The soil is generally fertile, and the pastures in several parts are luxuriantly rich; the principal crops are, wheat, oats, barley, potatoes, and turnips. The system of agriculture is much improved; lime is pretty largely applied; the lands have been well drained, and are partly inclosed with fences of thorn, which have been recently introduced, and are gradually superseding the stone dykes formerly in use. The farm-buildings are mostly substantial and well arranged. The cattle are usually of the Galloway breed, though on one or two farms are some of the short-horned; the sheep are principally a cross between the Leicestershire and the Cheviot breeds. Great numbers of sheep are brought in during the autumn, in addition to what are reared; they are fed on turnips, and, when fat, are sent by the steam-boats to Liverpool. The substratum is chiefly whinstone, of which the rocks are principally composed; there is no sandstone, but granite occurs in large boulders in several places. The woods and plantations are oak, interspersed with larch, and spruce and Scotch firs; they are under good management, and in a very flourishing condition. The rateable annual value of the parish is £6259.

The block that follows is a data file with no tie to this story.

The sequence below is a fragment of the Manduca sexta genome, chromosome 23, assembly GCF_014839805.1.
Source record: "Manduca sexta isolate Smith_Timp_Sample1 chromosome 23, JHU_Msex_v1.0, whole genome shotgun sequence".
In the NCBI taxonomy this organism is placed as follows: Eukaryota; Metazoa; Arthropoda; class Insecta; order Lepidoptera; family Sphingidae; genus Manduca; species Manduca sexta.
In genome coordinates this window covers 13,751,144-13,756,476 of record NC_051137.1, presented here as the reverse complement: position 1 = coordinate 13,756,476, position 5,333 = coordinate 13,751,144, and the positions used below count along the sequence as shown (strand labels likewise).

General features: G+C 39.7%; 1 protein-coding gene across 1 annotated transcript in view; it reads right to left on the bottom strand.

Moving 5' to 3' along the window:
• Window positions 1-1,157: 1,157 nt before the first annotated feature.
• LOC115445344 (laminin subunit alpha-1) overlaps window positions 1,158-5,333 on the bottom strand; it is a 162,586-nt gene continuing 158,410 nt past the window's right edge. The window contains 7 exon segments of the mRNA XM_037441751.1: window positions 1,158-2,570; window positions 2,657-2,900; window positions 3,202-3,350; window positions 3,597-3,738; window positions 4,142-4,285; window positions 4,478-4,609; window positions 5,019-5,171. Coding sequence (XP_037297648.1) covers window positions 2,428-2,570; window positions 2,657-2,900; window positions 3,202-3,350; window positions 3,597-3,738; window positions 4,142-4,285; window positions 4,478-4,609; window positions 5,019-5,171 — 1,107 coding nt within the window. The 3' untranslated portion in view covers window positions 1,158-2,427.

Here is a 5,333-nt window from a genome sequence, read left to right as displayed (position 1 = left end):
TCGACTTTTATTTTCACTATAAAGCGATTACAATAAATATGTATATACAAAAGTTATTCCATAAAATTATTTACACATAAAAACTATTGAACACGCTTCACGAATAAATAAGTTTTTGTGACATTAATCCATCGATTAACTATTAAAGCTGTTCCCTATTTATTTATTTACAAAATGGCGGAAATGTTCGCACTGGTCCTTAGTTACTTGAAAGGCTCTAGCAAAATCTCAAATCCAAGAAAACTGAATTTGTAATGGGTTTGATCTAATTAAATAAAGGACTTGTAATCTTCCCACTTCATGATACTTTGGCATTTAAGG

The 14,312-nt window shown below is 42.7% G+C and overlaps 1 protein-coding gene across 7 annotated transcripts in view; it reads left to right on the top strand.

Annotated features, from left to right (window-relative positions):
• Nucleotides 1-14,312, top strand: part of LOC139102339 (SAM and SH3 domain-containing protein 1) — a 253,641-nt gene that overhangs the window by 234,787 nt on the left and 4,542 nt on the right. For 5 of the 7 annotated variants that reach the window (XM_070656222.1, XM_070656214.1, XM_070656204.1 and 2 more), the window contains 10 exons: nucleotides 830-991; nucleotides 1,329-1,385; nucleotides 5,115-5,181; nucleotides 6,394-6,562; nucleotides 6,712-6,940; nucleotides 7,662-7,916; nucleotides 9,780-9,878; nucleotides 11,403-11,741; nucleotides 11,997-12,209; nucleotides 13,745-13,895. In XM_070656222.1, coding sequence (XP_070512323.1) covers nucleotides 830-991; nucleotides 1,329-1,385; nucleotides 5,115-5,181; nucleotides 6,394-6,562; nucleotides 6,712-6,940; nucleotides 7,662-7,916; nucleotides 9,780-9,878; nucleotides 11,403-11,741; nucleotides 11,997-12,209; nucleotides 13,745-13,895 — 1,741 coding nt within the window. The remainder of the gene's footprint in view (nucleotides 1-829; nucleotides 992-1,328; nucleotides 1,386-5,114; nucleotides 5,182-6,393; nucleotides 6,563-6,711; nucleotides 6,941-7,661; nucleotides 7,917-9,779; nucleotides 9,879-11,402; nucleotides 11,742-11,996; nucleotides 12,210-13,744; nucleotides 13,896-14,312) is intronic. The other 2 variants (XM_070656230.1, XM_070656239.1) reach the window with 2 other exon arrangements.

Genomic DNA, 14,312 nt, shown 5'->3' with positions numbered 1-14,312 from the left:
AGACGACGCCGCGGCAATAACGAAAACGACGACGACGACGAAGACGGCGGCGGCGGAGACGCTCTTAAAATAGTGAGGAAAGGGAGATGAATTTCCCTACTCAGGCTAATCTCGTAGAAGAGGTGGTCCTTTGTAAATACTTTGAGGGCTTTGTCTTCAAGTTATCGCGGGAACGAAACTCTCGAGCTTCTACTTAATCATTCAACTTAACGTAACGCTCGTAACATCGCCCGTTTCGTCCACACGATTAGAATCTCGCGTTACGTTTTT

Compston, the residence of Mr. Maitland, is a handsome house, built by the late proprietor, and finely situated in a demesne embellished with stately timber. Barwhinnock, the residence of Mr. Mc Millan, by whom it was lately erected, is also a handsome building. The village, which is situated on the great road from Carlisle to Portpatrick, is spacious and well built: the inhabitants, with the exception of a small number employed in the various handicraft trades requisite for the supply of the neighbourhood, are engaged in agricultural and pastoral pursuits. There are a mill for carding and spinning wool, and, on the same premises, a mill for dressing flax, both for the farmers, who work it up at their own houses for domestic use. Facility of communication is maintained by the turnpike-road to Portpatrick, which passes through the centre of the parish, and by statute roads kept in good repair. There is a ferry across the Dee to Kirkcudbright; and that river, which is navigable to Tongland bridge, affords ample means of procuring supplies of coal and lime, and of conveying the agricultural produce to Liverpool and other markets. The ecclesiastical affairs are under the superintendence of the presbytery of Kirkcudbright and synod of Galloway. The minister's stipend is £225. 11. 1., with a manse, and a glebe valued at £40 per annum; patron, the Earl of Selkirk. The church, erected in 1818, is a neat structure in the early English style of architecture; it is situated nearly in the centre of the parish, and contains 410 sittings. The parochial school is attended by about 100 children, the master has a salary of £34. 4. 4., with a house and garden, and the fees average £15 per annum. There is a female school at Doon, in the south of the parish, for which a house was built by the Earl of Selkirk, who pays the teacher's salary. Remains exist of several British forts, near one of which, in a tumulus, was found a stone coffin containing human bones, some coins, and an instrument resembling a hammer. There are also some slight remains of the ancient castle of Compston, consisting of three of the walls of the tower, in a very ruinous condition. Of the nunnery that formerly existed in the south part of the parish, the only memorial is preserved in the names of the farms of High and Low Nunton, with that of a mill adjoining them, still called Nunmill. The poet Montgomery once resided at Compston.